Most of Atmos’ operations are ultimately regulated by the Texas Railroad Commission which is known to be relatively good for shareholders. This should be enough to generate a high-single-digit earnings growth rate.
5. Regulated Waters Utilities
The water utilities are quite popular because they have lots of growth possibilities for the upcoming years. Many water connections need major upgrades, which also means that companies can ask for a tariff rates for their customers. This is obviously an opportunity to make more money.
American Water Works (AWK) fits this subsector perfectly. Founded in 1886, AWK is the largest investor-owned U.S. water and wastewater utility, serving approximately 3.5 million customers in 16 states. It provides water and wastewater services to residential, commercial, and industrial customers and operates predominantly in regulated markets, which account for about 90% of earnings.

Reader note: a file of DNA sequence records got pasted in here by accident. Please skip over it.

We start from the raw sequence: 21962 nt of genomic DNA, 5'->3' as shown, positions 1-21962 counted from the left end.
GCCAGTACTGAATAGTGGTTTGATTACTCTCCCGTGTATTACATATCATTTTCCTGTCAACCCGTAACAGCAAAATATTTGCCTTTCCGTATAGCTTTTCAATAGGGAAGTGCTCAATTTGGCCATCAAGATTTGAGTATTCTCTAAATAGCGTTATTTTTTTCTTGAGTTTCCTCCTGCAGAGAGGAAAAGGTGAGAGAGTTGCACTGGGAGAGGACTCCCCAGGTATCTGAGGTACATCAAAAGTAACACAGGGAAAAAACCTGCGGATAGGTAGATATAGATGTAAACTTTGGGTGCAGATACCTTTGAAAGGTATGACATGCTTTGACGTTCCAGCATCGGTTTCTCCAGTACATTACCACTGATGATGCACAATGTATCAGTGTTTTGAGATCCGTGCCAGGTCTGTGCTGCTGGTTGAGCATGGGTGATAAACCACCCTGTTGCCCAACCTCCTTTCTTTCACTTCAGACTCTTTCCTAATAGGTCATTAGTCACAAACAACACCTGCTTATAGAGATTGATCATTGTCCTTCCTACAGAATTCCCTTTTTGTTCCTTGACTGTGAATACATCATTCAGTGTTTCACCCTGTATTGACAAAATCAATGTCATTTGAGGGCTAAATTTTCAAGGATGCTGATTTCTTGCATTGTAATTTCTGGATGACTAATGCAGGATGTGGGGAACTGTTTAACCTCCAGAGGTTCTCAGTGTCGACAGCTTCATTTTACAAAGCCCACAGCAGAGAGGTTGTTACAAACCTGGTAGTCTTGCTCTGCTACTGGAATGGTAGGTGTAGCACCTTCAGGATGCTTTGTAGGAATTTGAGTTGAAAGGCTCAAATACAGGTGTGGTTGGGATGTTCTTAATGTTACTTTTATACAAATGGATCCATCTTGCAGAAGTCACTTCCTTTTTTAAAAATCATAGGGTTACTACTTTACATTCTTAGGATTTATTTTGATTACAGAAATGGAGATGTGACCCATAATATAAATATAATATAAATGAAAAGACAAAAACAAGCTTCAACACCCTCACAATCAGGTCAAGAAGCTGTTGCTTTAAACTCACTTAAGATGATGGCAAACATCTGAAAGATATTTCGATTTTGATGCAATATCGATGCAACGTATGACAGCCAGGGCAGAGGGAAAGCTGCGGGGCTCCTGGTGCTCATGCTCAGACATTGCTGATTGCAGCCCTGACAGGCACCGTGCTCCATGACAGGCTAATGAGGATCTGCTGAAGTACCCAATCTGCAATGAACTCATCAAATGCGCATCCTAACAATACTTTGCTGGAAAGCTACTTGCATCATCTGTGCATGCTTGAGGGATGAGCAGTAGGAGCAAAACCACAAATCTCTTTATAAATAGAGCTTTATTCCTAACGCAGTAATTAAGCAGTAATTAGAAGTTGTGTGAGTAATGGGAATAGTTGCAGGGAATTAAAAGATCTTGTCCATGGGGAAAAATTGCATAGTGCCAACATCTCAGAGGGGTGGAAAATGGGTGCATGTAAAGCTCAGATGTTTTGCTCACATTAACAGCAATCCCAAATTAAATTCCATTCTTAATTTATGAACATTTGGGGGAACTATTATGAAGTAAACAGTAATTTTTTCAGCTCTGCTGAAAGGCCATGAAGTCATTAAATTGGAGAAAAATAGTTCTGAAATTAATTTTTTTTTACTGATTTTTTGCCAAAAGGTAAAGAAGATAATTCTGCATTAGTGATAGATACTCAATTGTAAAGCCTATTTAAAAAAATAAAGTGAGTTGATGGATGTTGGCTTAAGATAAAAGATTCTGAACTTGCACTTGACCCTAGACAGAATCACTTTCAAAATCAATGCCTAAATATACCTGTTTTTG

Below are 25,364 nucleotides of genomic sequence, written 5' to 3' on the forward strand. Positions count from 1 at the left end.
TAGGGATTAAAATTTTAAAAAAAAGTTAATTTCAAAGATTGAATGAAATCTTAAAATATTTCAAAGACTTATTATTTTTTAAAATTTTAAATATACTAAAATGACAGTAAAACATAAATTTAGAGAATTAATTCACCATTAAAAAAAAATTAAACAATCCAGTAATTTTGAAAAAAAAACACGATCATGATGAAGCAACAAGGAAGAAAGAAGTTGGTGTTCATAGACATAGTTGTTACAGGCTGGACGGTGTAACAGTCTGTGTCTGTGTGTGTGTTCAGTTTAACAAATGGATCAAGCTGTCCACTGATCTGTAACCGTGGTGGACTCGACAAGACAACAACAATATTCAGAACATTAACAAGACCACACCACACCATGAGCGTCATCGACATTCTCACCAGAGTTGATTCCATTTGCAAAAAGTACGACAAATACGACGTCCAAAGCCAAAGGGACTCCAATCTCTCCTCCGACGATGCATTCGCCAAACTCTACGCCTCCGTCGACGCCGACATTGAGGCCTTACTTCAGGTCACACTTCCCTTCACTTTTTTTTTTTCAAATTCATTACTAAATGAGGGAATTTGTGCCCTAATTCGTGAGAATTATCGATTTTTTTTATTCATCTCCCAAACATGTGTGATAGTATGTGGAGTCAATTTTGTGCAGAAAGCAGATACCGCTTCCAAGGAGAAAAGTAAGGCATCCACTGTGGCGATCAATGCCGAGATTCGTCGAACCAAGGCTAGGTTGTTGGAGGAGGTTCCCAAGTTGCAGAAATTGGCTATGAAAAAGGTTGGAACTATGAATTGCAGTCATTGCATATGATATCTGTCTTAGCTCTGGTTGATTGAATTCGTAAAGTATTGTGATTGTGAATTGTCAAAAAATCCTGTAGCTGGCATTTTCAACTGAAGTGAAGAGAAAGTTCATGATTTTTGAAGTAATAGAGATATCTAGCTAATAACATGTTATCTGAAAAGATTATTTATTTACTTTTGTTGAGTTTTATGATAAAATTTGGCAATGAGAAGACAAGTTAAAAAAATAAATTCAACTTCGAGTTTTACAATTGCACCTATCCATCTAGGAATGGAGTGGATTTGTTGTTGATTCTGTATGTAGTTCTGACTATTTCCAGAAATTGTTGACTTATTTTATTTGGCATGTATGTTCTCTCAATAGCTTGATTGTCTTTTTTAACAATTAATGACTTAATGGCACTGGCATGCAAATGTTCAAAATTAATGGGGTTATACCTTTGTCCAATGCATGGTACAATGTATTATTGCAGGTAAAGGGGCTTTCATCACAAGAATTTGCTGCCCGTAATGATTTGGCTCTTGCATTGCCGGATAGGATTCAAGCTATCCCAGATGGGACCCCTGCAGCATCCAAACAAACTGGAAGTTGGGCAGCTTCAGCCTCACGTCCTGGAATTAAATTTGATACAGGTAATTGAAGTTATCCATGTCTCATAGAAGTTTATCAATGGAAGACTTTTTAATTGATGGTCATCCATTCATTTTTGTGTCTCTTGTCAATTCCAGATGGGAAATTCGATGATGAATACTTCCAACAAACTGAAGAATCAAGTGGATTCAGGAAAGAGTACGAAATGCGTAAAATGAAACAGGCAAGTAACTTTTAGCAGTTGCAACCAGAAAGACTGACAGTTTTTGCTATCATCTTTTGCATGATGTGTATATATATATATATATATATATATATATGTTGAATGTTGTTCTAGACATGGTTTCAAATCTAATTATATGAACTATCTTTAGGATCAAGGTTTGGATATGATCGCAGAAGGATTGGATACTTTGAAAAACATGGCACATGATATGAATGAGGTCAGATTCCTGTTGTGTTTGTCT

AWK is a real money-making machine with constantly increasing cash flow. The only problem about AWK is that you will rarely find it at discount and the stock only offers a ~1.50% yield.
If you’re curious about the difference between regulated and deregulated utilities, I’ve explained it in the video right below. You’ll often see these two terms in utilities’ company description. Knowing the difference will help you understand the business model.
Why Should You Hold Utilities?
To be honest, utilities are quite boring. But it’s a good thing when you look for stability! For retirees, utilities are also a good way to reach a decent yield and generate more income.
Boring, but Reliable